Indiana Daily Student

IU student film 'CHISEL' uses ballet to depict longing for human connection

Chisel", a 7-minute silent dance narrative film was created, directed and produced by a 2021 IU graduate. The film starred IU ballet alumni Alexandra Jones and Anderson Da Silva, who received an award for "Best Performances".
Chisel", a 7-minute silent dance narrative film was created, directed and produced by a 2021 IU graduate. The film starred IU ballet alumni Alexandra Jones and Anderson Da Silva, who received an award for "Best Performances".

“Chisel”, an IU student-made dance film, received an award for “Best Performances” in the Black and White Film Festival hosted by Wild Sound, according to an Instagram post.

The 7-minute silent dance narrative film was created, directed and produced by 2021 IU alumnus Robert Mack. Starring IU Ballet alumni Alexandra Jones and Anderson Da Silva, the film features music by Jacobs School of Music student Isaak Liu, choreography by IU Professor Michael Vernon and editing and cinematography by Media School Ph.D candidate Caleb Allison.

The ballet dancers, Jones and Da Silva, were awarded “Best Performances” for their role in the film. 

Filmed during the pandemic, the dancers wore masks for most of the film. The masks and the lack of dialogue meant Jones and Da Silva relied on their eye expressions and body language to fully communicate the message and emotions of the film.

“To really communicate emotion, you are having to use your eyes, your eyebrows, parts of your body you would not really think to put so much detail into,” Jones said. “The eyes do tell a lot: what a character is feeling or what they are going through and it adds to the scene so that the person watching can understand what is going on.”

The overall message that the film aims to communicate is the longing felt for human connection during the pandemic, Jones and Mack explained.

“It basically is a meditation on being alone during the pandemic. This kind of sense of isolation and alienation that a lot of us felt,” Mack said.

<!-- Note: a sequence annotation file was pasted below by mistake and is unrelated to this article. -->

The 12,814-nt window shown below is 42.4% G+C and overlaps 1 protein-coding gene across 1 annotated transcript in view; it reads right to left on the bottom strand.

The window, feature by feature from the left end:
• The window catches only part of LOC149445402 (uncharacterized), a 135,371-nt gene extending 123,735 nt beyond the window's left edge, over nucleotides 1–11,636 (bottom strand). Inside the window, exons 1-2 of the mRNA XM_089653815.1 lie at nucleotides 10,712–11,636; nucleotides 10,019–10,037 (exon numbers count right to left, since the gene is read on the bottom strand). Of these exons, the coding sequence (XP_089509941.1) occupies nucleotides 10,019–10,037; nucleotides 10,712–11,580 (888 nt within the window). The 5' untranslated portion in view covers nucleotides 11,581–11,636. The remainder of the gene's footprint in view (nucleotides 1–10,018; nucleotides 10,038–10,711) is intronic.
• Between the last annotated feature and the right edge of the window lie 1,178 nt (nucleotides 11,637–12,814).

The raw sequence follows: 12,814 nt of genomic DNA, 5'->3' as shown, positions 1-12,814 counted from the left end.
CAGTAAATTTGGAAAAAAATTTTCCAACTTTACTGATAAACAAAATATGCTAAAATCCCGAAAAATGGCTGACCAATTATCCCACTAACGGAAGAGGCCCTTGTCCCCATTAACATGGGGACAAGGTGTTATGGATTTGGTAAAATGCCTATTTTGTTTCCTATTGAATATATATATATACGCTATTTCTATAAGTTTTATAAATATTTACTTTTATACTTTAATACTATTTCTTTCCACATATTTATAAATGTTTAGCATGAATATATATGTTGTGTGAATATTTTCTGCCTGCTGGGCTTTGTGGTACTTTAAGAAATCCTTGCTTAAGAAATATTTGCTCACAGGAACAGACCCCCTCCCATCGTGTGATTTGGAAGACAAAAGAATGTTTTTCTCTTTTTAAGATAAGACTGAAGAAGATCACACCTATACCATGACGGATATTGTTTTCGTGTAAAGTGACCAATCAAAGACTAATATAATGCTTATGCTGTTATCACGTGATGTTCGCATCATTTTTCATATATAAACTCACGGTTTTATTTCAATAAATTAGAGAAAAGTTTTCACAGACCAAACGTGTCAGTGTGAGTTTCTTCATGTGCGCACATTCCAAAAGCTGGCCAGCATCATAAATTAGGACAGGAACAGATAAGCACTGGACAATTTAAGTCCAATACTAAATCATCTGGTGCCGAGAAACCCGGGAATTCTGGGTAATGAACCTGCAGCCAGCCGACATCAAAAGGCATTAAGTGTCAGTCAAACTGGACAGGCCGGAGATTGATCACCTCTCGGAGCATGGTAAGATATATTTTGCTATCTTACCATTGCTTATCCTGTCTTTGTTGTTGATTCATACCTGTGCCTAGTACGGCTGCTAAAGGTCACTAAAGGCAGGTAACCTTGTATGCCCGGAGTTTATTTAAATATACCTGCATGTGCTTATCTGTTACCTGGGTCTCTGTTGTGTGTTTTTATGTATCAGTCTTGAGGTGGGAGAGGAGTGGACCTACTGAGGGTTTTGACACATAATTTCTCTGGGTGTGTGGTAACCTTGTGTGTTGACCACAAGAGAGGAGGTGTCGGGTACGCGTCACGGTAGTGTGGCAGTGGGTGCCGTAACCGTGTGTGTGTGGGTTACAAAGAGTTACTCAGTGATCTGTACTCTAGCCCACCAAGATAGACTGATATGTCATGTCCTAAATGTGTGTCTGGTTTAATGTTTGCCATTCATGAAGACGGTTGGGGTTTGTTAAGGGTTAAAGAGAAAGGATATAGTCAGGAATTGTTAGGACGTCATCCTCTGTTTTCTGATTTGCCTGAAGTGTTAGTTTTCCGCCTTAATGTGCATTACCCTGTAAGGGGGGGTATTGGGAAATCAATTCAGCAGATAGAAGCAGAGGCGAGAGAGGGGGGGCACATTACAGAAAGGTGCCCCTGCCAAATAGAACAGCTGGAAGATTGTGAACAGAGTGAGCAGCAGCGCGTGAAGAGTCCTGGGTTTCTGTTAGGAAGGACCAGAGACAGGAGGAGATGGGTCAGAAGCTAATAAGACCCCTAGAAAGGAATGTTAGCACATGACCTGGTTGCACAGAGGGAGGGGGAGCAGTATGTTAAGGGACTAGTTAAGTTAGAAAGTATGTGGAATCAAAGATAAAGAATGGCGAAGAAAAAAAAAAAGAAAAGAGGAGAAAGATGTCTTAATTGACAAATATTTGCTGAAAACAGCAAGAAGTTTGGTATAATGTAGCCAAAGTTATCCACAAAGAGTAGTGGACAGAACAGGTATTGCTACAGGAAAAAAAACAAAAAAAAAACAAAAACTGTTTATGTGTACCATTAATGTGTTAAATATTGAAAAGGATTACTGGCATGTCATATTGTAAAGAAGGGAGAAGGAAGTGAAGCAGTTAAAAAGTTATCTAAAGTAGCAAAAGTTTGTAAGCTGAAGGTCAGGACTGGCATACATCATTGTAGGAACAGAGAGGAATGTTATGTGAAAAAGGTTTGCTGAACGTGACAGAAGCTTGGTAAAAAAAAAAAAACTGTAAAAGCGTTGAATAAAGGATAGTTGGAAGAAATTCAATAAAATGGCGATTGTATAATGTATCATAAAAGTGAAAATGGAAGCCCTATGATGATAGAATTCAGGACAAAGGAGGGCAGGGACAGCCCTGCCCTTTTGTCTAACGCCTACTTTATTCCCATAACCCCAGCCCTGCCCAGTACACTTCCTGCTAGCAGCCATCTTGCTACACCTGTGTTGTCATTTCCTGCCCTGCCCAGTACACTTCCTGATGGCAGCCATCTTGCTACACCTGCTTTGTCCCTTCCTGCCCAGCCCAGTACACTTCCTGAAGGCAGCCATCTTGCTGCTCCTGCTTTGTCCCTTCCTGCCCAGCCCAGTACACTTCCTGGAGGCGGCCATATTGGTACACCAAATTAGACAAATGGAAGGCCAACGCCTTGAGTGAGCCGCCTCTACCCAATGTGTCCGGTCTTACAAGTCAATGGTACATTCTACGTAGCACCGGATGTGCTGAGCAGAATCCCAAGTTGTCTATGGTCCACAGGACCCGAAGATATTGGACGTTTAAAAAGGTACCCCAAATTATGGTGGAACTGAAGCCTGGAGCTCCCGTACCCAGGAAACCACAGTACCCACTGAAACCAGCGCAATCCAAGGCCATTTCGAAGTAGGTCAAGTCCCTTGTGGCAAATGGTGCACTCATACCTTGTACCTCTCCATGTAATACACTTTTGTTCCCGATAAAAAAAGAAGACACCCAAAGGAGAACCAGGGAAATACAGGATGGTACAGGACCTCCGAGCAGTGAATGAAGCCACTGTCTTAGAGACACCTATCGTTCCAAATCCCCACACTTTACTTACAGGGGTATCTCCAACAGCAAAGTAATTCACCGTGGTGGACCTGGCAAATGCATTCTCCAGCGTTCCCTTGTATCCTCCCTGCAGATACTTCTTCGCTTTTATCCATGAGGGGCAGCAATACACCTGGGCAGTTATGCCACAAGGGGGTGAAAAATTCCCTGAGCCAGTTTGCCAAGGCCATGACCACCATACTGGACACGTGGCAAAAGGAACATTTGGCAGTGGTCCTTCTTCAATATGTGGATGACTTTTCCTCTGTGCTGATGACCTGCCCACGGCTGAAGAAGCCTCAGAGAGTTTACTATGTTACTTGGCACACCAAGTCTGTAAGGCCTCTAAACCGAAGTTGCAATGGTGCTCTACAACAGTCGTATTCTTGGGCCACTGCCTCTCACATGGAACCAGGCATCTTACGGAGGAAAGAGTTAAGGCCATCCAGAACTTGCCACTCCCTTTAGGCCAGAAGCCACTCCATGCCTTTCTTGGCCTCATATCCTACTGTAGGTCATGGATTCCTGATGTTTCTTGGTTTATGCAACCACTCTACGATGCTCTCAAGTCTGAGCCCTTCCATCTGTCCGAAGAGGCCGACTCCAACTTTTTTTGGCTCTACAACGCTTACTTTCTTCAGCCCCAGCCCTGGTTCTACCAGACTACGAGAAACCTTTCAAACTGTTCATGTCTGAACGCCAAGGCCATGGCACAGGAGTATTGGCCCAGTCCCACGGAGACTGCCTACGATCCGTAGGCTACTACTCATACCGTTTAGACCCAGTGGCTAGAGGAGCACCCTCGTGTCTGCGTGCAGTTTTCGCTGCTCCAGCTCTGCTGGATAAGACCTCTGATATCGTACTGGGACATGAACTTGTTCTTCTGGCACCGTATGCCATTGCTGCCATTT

Mack said the film is a product of the pandemic. The original inspiration came from his performance in the Arabian pas de deux in “The Nutcracker” in December 2019.

“I was like, gosh it would be kind of interesting to set this in an industrial like location, some kind of factory location, and make a black and white art film about it,” Mack said.

But before he could begin the filmmaking process, IU shut down and sent students home due to COVID-19. Mack kept thinking of this concept and wrote the treatment, a document describing the film idea, over the summer of 2020.

“I concocted this idea of doing kind of a contactless pas de deux and still fitting it in kind of a desolate industrial location, shooting on film and black and white. And giving it a darker or topical kind of feel,” Mack said.

When Mack returned to campus in the fall, working on the film was his top priority. Through his previously established contacts in the Media School he was able to partner with Allison, who has experience working with celluloid film.

“I happen to teach a course, P360 Motion Picture Production, that only uses celluloid film,” Allison said, “So I was able to lend my talents to the project, which he wanted to shoot on 16 millimeter.”

The majority of “Chisel” was shot on a 16mm camera, which Mack purposely chose due to the texture film produces on the final cut. Every shot was also filmed on a digital camera, Allison and Mack explained. In the final scene, the footage switches from film to digital, which gives the film a different feel and texture.

Sometimes the story of a film changes during the filmmaking process but, as a dance film, “Chisel” did not have much room to change. The choreography requires the story to be told in a certain way and Mack was able to plan the whole film thoroughly prior to filming.

“It could not evolve too much because there is so much continuity that needs to be held between the choreography,” Allison said about editing the final cut. “I did not want to break that because Michael Vernon, the choreographer, is phenomenal at that and [Mack] had a very specific vision of this story that he wanted to tell.”

“Chisel” is currently submitted to several film fests, so it is not available to watch on public platforms yet. Updates on when and where to watch it will be posted on Instagram @robertmackproductions

 

 




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